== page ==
STATEN ISLAND, N.Y. -- It's not exactly an armed insurrection, but the people of Staten Island, New York's smallest and most suburban borough, are threatening to go it alone.

After years of feeling ignored and exploited, they are talking about seceding from the City of New York. More than 85 percent favor cutting the 90-year-old cord that binds them to Manhattan, Brooklyn, Queens and the Bronx, according to a recent poll by the Staten Island Advance.

Given the legal hurdles involved, a City of Staten Island is probably destined to remain a local fantasy. But plenty of folks here are convinced that the island could manage its affairs far better than the city's sprawling bureaucracy does.

By Big Apple standards, the borough's 400,000 residents are a blip on the municipal radar screen, amounting to less than 6 percent of the city's population. But on its own, Staten Island would be America's 27th largest city; one with its own zoo, newspaper, college, children's museum, botanical gardens, beaches, hospitals, ferry service, 55 public schools and, beginning in 1989, a naval port with a battleship and 3,000 sailors.

A 25-member secession committee, named by Borough President Ralph J. Lamberti, reported in December that Staten Island's booming economy could sustain its $500 million level of government services and still have $17 million a year left over. A largely residential, middle-class haven, Staten Island is the only borough outside Manhattan that pumps more money into the city's treasury than it receives in services.

"We call ourselves the forgotten borough," says Paul E. Proske, chairman of Northfield Savings Bank and head of the secession panel. "We could be picked up and parachuted into Middle America and be very happy."

Talk of political independence intensified after a recent federal court ruling that may reduce Staten Island's voice on the city's powerful Board of Estimate. If the borough's influence is cut back to uphold the principle of equal representation, Lamberti says, "I see Staten Island being the new dumping ground for all the unwanted projects, all the not-in-my-back-yard problems."

Sitting in his office near the Staten Island Ferry terminal, where 21 million passengers a year take the half-hour ride to lower Manhattan, Lamberti says it is no coincidence that he presides over the world's largest garbage dump.

"People feel they're being asked to take all the garbage of the City of New York, that they're being asked to take a jail, to take homeless shelters, facilities for wayward youngsters," he says.

"We don't control our zoning. We don't control our land use. We could plan a heck of a lot better than the city plans for us and keep a more countrified setting."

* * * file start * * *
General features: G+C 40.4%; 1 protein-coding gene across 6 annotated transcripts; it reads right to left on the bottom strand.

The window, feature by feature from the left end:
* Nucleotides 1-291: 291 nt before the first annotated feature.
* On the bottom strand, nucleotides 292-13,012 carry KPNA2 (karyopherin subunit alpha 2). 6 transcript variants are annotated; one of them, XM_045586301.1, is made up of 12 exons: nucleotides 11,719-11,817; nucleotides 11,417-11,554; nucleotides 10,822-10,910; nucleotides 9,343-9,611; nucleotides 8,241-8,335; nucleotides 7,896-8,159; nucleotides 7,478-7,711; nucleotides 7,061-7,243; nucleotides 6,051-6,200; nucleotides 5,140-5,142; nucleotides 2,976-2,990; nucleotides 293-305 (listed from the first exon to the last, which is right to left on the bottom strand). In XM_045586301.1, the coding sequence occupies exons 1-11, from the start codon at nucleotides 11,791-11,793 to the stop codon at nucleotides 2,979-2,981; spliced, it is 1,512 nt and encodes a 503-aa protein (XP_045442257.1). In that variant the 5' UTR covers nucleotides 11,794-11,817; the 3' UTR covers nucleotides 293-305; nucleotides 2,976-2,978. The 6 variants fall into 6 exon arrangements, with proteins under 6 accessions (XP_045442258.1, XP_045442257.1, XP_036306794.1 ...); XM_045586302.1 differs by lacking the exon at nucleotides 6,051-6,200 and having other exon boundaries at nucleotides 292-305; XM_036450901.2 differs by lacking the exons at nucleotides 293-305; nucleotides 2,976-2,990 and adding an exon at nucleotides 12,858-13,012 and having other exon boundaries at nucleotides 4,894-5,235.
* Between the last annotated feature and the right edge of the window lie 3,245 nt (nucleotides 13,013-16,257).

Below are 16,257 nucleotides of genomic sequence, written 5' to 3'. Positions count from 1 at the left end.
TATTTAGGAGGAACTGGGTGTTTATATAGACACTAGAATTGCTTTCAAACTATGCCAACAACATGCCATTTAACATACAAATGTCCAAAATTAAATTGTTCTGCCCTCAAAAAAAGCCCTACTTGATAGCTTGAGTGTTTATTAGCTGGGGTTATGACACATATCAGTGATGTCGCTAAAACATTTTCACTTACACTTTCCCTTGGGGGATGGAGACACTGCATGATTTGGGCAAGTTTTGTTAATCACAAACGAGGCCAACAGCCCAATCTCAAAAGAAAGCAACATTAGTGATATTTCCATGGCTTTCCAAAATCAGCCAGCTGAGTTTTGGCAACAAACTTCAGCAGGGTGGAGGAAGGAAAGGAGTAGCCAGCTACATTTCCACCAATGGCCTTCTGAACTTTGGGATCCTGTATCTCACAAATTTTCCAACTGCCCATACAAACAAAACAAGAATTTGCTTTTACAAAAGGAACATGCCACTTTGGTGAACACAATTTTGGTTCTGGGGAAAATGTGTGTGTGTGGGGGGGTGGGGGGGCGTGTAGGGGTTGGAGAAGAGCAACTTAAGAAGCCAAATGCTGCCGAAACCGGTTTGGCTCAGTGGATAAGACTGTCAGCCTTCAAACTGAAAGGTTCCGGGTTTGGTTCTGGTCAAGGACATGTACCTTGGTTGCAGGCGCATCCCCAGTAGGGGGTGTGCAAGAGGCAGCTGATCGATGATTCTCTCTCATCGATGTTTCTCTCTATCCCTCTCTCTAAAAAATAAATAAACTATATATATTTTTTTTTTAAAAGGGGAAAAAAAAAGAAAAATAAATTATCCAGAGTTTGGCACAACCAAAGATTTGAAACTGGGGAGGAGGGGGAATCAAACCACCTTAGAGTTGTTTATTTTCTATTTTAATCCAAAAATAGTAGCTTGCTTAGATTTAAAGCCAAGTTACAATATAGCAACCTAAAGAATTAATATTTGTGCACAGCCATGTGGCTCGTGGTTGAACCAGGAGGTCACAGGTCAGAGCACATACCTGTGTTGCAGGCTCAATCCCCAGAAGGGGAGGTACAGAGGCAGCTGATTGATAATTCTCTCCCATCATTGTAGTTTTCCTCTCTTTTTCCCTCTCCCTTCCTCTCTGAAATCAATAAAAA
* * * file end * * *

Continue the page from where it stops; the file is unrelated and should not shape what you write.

Discovered by Giovanni da Verrazano in 1524, Staten Island was still a rural community of a few thousand when it voted to join Greater New York in 1898. The new metropolis was to consist of five boroughs, or counties, that would retain a strong voice in their affairs. But that concept eroded over time, and soon Staten Island, or Richmond County, could no longer fill its potholes without permission from City Hall.

With no physical connection to the city until the Verrazano Bridge to Brooklyn was completed in 1964, Staten Island remained a homeowner's oasis in an era of urban development and urban blight. It remains the only borough with no subways. Some neighborhoods still have no sewer service. And it is a Republican bastion in a city of Democratic one-party rule.

The opening of the bridge to Brooklyn triggered a housing boom that has nearly doubled the island's population. Les Trautmann, publisher of the Staten Island Advance, says that big-city problems led many affluent families to cross New York Bay in search of rolling hills and green grass.

"Most of our residents here are refugees from the other boroughs," Trautmann says. "We're still 90 percent white here. Most of the people here were fleeing from troubled areas. They want a place that's free from racial conflicts."

The population explosion has brought with it a host of familiar ills: sprawling town house developments, traffic-clogged roads and overcrowded schools. Trautmann blames a citywide zoning code "that's based on a Manhattan concept of what a city should look like, not on what a suburb in a city should look like."

Spurred by a slew of new corporate offices and shopping centers, Staten Island generated 3,000 new jobs last year, more than the combined total of Brooklyn, Queens and the Bronx. This kind of growth suggests that Staten Island easily could be self-sufficient.

Still, a municipal divorce would entail an endless list of property disputes. What would happen to the 970 New York City police officers, 828 firefighters, 128 garbage trucks and 27 salt spreaders now on Staten Island? What about city-owned property and pension obligations? Would Manhattan share the $20 million annual cost of the Staten Island Ferry?

These questions may be moot, for the secession panel concluded that Staten Island could not declare independence without a citywide referendum or an act of the state legislature. Lamberti thinks a legal case could be made that Staten Island can withdraw voluntarily from the 1898 compact. But, he says, "the reality is that the city ain't gonna let us go."

Proske, for one, is not ready to wave the white flag. He says an uprising for secession could attract strong support in Albany, particularly from upstate lawmakers who have little love for the city.

"I can see a slogan," he says. " 'How would you like to be part of the City of New York? We don't like it either.' "